Europe is once again experiencing intense, active military conflict on its doorstep. Accordingly, many European countries, motivated by Russia’s ongoing violent campaign to seize Ukraine, are now forced to re-examine their defense plans, capabilities, and, importantly, defense budgets.
For some EU countries, this is the first time they have had to seriously consider military and defense spending in several years. However, it is not only military budgets that require reassessment but also perceived identities and roles that must be reckoned with as NATO and the EU attempt to unite behind a shared strategy.
With the United Kingdom’s withdrawal from the EU, Germany has become the top military spender. Last year, Germany was reported to have spent $55.8 billion on its military, with France just behind spending $53.6 billion. This is almost double what Italy and Spain, which have the third and fourth largest expenditures respectively, paid in 2022.
However, with support for funding the conflict in Ukraine globally waning, European countries may need to dig deeper in 2024 to support Kiyv’s war effort.
Germany’s expenditures are expected to increase again in 2024 with the adoption of a $51.8 billion defense budget and $19.2 billion in extra-budgetary funds intended to further the training of armed forces. Defense spending is the only aspect of the German budget that will not be facing cuts in 2024, partly due to Germany’s commitment to dedicating 2% of its total funding to military spending in compliance with NATO standards.
Immediately after Russia invaded Ukraine in early 2022, Olaf Scholz , Chancellor of Germany, delivered a speech to the German parliament calling the conflict a sign of a “Zeitenwende,” or changing times, and encouraging Germany to shed its longstanding reservations regarding its military presence in Europe, which date back to World War II. In the same speech, Scholz clarified that Germany would take an irrefutable stance against Russian aggression, commit to its NATO obligations, and further support its allies to the east, with which Germany has particular sympathy, having once been the easternmost country of the NATO alliance.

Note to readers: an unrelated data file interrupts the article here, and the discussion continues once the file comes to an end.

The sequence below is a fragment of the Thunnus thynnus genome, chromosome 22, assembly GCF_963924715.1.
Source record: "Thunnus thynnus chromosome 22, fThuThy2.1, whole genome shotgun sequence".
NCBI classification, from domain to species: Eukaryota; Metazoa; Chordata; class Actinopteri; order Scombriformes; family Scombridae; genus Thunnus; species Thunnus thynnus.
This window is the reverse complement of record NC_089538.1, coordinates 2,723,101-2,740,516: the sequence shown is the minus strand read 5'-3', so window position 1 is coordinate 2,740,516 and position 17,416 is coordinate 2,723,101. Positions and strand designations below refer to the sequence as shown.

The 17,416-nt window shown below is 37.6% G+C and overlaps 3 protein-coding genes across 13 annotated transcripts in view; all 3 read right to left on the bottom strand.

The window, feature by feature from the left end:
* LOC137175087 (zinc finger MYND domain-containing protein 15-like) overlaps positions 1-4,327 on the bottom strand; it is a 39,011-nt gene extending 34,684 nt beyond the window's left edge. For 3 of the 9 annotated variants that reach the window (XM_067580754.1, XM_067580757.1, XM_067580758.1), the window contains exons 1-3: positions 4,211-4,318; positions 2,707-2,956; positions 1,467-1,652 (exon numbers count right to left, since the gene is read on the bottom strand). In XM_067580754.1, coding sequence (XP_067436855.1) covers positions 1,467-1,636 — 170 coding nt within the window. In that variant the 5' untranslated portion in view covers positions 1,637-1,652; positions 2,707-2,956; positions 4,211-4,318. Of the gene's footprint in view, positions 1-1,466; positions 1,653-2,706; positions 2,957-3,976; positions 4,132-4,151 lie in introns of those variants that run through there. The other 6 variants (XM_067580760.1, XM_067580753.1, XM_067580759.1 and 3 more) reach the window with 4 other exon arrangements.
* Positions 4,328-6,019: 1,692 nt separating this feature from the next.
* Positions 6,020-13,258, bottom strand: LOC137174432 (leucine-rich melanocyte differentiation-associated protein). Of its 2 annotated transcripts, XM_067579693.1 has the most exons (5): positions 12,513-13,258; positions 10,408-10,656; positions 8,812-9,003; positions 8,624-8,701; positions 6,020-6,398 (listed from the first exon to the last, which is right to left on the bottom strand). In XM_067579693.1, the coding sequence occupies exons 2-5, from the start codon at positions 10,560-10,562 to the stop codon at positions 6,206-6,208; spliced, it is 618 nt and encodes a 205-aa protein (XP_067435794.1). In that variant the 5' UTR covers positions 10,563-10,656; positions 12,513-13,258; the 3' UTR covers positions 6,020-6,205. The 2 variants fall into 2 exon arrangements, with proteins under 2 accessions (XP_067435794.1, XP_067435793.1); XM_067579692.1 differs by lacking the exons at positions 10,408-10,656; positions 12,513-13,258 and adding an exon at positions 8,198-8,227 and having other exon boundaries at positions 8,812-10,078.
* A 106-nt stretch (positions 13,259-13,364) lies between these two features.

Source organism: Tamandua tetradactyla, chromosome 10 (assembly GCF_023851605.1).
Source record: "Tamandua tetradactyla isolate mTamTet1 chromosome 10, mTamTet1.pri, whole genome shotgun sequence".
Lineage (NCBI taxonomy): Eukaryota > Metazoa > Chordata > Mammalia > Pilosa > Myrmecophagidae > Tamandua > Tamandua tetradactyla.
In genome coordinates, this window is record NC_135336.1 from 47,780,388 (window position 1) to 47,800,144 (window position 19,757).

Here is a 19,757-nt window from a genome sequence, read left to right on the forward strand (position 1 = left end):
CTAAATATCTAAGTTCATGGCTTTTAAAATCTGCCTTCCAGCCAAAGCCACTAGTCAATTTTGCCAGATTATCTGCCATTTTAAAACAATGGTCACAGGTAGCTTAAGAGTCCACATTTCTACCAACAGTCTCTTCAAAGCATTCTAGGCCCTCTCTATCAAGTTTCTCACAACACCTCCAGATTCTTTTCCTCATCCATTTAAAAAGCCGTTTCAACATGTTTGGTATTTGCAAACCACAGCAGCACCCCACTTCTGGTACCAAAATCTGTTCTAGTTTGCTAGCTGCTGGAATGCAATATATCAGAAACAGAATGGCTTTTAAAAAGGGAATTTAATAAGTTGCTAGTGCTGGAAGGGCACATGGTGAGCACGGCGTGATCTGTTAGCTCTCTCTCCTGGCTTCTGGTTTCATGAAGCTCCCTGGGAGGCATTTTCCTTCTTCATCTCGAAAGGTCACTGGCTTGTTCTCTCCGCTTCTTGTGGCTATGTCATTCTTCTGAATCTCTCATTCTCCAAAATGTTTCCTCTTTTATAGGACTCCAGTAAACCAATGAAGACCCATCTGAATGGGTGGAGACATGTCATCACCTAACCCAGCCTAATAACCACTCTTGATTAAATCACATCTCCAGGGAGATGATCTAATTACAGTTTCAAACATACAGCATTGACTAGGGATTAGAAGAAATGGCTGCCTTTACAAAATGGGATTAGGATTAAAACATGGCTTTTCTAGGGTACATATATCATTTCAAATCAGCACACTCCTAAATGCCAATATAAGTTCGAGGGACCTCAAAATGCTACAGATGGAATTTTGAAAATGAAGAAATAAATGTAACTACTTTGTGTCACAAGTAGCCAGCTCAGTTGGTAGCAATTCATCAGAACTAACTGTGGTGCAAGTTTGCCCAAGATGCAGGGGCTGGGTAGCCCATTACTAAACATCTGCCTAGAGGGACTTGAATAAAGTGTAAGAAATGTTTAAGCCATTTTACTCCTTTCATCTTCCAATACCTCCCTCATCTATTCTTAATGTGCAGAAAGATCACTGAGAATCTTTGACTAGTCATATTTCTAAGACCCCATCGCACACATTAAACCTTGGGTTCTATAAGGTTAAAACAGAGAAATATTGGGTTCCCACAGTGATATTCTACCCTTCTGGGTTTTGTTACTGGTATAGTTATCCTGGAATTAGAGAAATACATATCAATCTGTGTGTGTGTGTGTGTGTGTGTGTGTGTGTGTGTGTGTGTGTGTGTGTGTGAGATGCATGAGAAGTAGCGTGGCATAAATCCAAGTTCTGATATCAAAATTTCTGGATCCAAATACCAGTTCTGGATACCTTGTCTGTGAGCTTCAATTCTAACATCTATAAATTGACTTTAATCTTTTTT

Since Scholz gave this speech, Germany has fulfilled these goals, and in addition to announcing 2.7 billion euros in aid to Ukraine during a meeting in Washington, DC with US Secretary of Defense Lloyd J. Austin III, German defense minister Boris Pistorius confirmed in June 2023 that Germany would permanently station 4,000 troops in Lithuania, which borders the Russian enclave of Kaliningrad; following up on a German pledge made in June 2022 to send combat troops to the country.
Germany has also ramped up its presence in Estonia and Latvia by agreeing in May of 2023 to supply the two countries with IRIS-T SLM defense systems manufactured by the German company Diehl. The medium-range defense systems feature truck-mounted missile launchers currently used in Ukraine. They can neutralize aircraft, helicopters, uncrewed vehicles, and more.
Germany has also openly expressed interest in boosting its presence in the Indo-Pacific as a potential strategic move against an alliance between China and Russia. Evidently, Germany is shaking off its last reservations about having a robust military and economic presence on the world stage and is embracing its new role in defense leadership.
However, defense spending is proving to be more contentious across the EU than expected. Although most members of the EU, NATO, and their allies seem to agree that increased spending and more active military is desirable, the two largest economies in the EU, Germany and France, disagree on how to do those things.
The EU's second-largest economy, military spender, and largest arms exporter, France, has voiced discontent with certain new German defense strategies.